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Federal-level management of water supply is essential
WATER STRESS: If we don't act now, our cities will end up like those in India that don't get 24-hour clean water supply
A RECENT documentary on television could not have been aired at a better time -- when the tug-of-war between the Federal and Selangor governments over the management of water supply is becoming a political issue.
The documentary was about a grim situation where the earth's population is double than now. It told of great hardship, of overcrowded cities, poor sanitation, massive social issues and other environmental challenges.
One of which is the shortage of clean water. Far-fetched? Not at all. It is already happening, even here in Malaysia.
As recent as four decades ago, our tap water was drinkable. I remember going straight for one of the taps near the canteen in school immediately after physical education sessions then. But this is not so anymore. Our tap water today is brownish in colour and at times and in certain places, it has an unpleasant smell.
The United Nations (UN) has estimated that by 2050, as much as 70 per cent of people in the world would be living in cities. By that year, the world body forecasts population to reach a staggering 9.2 billion. Consequently, demand for clean water would have increased by many folds.
While population continues to increase, the quantity of water is finite. We are drinking today the same water the dinosaurs drank more than 65 million years ago. Water is only recycled naturally through the hydrological cycle.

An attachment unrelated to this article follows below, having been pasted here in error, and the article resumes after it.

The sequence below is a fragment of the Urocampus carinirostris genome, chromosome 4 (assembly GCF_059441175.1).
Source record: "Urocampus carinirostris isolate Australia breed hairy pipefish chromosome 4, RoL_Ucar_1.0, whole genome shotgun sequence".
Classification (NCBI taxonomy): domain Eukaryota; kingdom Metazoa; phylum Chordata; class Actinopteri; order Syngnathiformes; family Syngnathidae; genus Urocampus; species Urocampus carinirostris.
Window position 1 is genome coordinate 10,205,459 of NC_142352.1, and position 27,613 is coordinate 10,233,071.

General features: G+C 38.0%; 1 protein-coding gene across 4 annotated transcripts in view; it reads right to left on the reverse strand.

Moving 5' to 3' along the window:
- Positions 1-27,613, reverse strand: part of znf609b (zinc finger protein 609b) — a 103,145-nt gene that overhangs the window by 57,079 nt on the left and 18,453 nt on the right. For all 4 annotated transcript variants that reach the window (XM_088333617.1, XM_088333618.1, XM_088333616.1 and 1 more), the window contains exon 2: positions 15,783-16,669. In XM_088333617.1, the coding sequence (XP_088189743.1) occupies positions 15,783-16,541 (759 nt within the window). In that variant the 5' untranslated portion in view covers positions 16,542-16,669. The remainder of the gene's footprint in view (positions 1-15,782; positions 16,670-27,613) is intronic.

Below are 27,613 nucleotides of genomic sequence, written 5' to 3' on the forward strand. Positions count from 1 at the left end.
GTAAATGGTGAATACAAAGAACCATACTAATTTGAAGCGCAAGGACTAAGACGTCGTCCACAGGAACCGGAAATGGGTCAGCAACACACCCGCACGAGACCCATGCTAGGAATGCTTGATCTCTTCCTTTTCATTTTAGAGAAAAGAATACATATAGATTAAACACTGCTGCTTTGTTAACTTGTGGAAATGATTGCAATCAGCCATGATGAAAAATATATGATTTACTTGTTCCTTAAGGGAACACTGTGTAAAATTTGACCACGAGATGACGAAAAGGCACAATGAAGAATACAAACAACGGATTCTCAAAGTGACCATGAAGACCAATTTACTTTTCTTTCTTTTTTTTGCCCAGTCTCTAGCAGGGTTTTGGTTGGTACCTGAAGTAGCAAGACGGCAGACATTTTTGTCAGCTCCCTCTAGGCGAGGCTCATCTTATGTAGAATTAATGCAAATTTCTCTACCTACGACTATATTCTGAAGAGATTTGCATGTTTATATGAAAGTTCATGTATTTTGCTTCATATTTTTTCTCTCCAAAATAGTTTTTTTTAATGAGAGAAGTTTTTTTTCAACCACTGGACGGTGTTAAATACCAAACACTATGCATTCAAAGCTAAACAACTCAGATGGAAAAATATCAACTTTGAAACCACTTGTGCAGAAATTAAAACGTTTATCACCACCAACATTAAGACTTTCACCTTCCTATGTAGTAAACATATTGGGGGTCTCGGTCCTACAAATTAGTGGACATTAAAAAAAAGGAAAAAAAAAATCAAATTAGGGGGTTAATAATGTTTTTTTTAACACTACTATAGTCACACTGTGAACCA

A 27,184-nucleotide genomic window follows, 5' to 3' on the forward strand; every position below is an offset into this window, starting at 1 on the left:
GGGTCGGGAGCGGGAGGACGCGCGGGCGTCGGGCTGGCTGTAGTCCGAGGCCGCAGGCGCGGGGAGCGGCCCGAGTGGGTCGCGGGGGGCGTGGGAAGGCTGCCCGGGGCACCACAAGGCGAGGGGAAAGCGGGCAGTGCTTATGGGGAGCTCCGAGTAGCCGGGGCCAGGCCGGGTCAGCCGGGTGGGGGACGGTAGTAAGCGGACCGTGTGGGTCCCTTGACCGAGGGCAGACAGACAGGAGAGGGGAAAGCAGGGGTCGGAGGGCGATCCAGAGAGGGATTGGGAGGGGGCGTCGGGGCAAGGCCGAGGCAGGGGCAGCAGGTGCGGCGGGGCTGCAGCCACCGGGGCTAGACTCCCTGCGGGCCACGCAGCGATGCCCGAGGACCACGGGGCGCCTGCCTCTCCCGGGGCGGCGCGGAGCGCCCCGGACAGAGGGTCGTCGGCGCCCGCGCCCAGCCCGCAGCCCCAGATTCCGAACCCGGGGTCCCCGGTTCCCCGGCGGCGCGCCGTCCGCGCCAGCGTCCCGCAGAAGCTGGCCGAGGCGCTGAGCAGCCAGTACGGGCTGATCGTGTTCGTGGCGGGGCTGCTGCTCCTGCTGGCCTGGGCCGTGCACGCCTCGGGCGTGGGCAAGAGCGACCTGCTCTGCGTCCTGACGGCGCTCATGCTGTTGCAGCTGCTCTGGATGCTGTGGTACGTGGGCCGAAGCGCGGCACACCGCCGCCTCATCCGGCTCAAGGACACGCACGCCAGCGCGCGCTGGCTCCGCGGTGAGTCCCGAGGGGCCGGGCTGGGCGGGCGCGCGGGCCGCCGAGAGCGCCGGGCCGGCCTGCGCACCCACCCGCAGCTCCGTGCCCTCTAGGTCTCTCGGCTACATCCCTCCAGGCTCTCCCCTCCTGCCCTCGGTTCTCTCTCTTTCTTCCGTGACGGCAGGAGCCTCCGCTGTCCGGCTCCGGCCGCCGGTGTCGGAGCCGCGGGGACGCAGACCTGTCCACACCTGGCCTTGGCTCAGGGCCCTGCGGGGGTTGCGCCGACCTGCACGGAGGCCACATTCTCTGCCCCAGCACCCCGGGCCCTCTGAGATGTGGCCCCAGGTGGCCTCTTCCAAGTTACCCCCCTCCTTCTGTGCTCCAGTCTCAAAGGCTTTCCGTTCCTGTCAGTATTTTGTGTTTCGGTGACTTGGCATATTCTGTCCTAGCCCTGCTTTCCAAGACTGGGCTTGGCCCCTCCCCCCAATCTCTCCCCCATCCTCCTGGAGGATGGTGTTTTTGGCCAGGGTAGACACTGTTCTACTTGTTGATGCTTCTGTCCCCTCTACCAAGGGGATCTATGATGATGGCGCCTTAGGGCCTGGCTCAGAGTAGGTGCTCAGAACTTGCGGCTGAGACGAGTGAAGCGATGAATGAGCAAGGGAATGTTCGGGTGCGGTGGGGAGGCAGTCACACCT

Not only will the same quantity of water have to be shared between significantly more people in future, we will also have to compete with demands from industries and agriculture. It is inevitable that the supply of water through nature's hydrological process will one day fall short.
Around the world, cities are already beginning to feel the stress of meeting demand for clean water. In India for example, many cities do not get 24-hour clean water supply. And if we do not act now, our very own cities will face the same problem.
Of particular importance is Kuala Lumpur, which gets its water supply from Selangor. A water source flowing across the city, the Klang River, is so contaminated that even treatment would not make the water drinkable.
The river has been abused for decades, treated irresponsibly as a big dumping area. That the water management issue in Selangor is now being politicised is not helping matters at all.
It is best that the management of water supply be centralised at the Federal Government level so that a nationwide policy can be formulated to ensure continuous supply of clean water in all our cities, a priority fast becoming more urgent than determining which political party wins an election.
And such policy would not be limited to just ensuring water in reservoirs is adequate, but to also ensure they remain adequate for the future. This would entail policies concerning protection of catchment areas, development along riverbanks and the cleaning-up of rivers and freshwater lakes. An initiative as massive as this can only be handled by the Federal Government.
At the end of the documentary, city dwellers were shown going on mass migrations to the remaining sources of clean water, the two polar regions. They looked no different from the wild beasts migrating in search of grazing land and drinking water on a dry season on the Serengeti plains in Africa.